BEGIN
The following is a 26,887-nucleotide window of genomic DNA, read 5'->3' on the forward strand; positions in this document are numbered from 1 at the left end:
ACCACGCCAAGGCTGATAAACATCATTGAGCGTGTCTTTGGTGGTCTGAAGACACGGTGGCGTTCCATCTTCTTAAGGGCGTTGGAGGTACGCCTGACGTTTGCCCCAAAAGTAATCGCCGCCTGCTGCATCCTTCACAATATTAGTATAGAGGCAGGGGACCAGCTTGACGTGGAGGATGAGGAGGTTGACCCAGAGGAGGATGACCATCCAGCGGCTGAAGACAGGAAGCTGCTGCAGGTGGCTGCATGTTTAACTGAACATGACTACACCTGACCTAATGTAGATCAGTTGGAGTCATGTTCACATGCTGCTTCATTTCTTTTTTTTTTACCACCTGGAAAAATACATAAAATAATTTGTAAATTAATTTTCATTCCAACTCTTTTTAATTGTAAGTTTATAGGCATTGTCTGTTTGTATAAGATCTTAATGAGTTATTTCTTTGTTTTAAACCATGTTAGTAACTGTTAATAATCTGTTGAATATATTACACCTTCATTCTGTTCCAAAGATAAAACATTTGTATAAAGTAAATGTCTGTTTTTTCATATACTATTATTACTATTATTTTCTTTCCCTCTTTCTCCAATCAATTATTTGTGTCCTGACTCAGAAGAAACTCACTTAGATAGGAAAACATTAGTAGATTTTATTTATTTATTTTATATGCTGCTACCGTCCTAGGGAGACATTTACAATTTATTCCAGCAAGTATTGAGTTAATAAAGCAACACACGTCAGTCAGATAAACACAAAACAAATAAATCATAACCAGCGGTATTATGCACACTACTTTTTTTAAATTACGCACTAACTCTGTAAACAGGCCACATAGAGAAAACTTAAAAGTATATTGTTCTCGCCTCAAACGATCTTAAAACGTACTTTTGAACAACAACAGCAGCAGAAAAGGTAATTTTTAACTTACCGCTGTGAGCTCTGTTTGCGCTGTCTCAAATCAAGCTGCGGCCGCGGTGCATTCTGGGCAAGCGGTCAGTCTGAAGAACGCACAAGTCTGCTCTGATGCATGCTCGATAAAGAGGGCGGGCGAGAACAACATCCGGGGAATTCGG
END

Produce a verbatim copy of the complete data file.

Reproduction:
The following is a 26,887-nucleotide window of genomic DNA, read 5'->3' on the forward strand; positions in this document are numbered from 1 at the left end:
ACCACGCCAAGGCTGATAAACATCATTGAGCGTGTCTTTGGTGGTCTGAAGACACGGTGGCGTTCCATCTTCTTAAGGGCGTTGGAGGTACGCCTGACGTTTGCCCCAAAAGTAATCGCCGCCTGCTGCATCCTTCACAATATTAGTATAGAGGCAGGGGACCAGCTTGACGTGGAGGATGAGGAGGTTGACCCAGAGGAGGATGACCATCCAGCGGCTGAAGACAGGAAGCTGCTGCAGGTGGCTGCATGTTTAACTGAACATGACTACACCTGACCTAATGTAGATCAGTTGGAGTCATGTTCACATGCTGCTTCATTTCTTTTTTTTTTACCACCTGGAAAAATACATAAAATAATTTGTAAATTAATTTTCATTCCAACTCTTTTTAATTGTAAGTTTATAGGCATTGTCTGTTTGTATAAGATCTTAATGAGTTATTTCTTTGTTTTAAACCATGTTAGTAACTGTTAATAATCTGTTGAATATATTACACCTTCATTCTGTTCCAAAGATAAAACATTTGTATAAAGTAAATGTCTGTTTTTTCATATACTATTATTACTATTATTTTCTTTCCCTCTTTCTCCAATCAATTATTTGTGTCCTGACTCAGAAGAAACTCACTTAGATAGGAAAACATTAGTAGATTTTATTTATTTATTTTATATGCTGCTACCGTCCTAGGGAGACATTTACAATTTATTCCAGCAAGTATTGAGTTAATAAAGCAACACACGTCAGTCAGATAAACACAAAACAAATAAATCATAACCAGCGGTATTATGCACACTACTTTTTTTAAATTACGCACTAACTCTGTAAACAGGCCACATAGAGAAAACTTAAAAGTATATTGTTCTCGCCTCAAACGATCTTAAAACGTACTTTTGAACAACAACAGCAGCAGAAAAGGTAATTTTTAACTTACCGCTGTGAGCTCTGTTTGCGCTGTCTCAAATCAAGCTGCGGCCGCGGTGCATTCTGGGCAAGCGGTCAGTCTGAAGAACGCACAAGTCTGCTCTGATGCATGCTCGATAAAGAGGGCGGGCGAGAACAACATCCGGGGAATTCGG